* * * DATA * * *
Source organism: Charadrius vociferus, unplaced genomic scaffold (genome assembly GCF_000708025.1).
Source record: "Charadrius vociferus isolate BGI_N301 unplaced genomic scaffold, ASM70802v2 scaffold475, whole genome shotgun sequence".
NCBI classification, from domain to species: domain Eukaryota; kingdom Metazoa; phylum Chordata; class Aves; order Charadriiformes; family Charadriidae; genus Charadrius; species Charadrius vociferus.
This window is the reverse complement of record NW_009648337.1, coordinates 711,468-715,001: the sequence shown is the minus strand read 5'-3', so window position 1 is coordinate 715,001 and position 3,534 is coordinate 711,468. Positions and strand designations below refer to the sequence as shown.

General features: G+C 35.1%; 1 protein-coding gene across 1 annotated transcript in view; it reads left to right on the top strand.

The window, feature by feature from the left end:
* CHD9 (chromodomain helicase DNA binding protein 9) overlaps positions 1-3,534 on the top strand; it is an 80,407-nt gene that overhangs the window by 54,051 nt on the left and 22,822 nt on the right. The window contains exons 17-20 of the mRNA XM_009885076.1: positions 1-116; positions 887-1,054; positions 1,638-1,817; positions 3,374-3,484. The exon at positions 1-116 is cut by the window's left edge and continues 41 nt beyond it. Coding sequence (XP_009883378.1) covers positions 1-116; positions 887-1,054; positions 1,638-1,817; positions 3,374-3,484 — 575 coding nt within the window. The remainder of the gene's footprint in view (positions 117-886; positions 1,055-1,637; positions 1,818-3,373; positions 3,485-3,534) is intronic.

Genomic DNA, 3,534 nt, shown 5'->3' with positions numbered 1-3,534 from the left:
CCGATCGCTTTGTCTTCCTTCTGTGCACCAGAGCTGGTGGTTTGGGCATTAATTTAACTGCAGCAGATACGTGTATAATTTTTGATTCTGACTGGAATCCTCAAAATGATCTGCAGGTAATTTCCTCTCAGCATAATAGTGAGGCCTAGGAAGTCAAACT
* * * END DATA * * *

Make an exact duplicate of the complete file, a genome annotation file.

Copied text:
Source organism: Charadrius vociferus, unplaced genomic scaffold (genome assembly GCF_000708025.1).
Source record: "Charadrius vociferus isolate BGI_N301 unplaced genomic scaffold, ASM70802v2 scaffold475, whole genome shotgun sequence".
NCBI classification, from domain to species: domain Eukaryota; kingdom Metazoa; phylum Chordata; class Aves; order Charadriiformes; family Charadriidae; genus Charadrius; species Charadrius vociferus.
This window is the reverse complement of record NW_009648337.1, coordinates 711,468-715,001: the sequence shown is the minus strand read 5'-3', so window position 1 is coordinate 715,001 and position 3,534 is coordinate 711,468. Positions and strand designations below refer to the sequence as shown.

General features: G+C 35.1%; 1 protein-coding gene across 1 annotated transcript in view; it reads left to right on the top strand.

The window, feature by feature from the left end:
* CHD9 (chromodomain helicase DNA binding protein 9) overlaps positions 1-3,534 on the top strand; it is an 80,407-nt gene that overhangs the window by 54,051 nt on the left and 22,822 nt on the right. The window contains exons 17-20 of the mRNA XM_009885076.1: positions 1-116; positions 887-1,054; positions 1,638-1,817; positions 3,374-3,484. The exon at positions 1-116 is cut by the window's left edge and continues 41 nt beyond it. Coding sequence (XP_009883378.1) covers positions 1-116; positions 887-1,054; positions 1,638-1,817; positions 3,374-3,484 — 575 coding nt within the window. The remainder of the gene's footprint in view (positions 117-886; positions 1,055-1,637; positions 1,818-3,373; positions 3,485-3,534) is intronic.

Genomic DNA, 3,534 nt, shown 5'->3' with positions numbered 1-3,534 from the left:
CCGATCGCTTTGTCTTCCTTCTGTGCACCAGAGCTGGTGGTTTGGGCATTAATTTAACTGCAGCAGATACGTGTATAATTTTTGATTCTGACTGGAATCCTCAAAATGATCTGCAGGTAATTTCCTCTCAGCATAATAGTGAGGCCTAGGAAGTCAAACT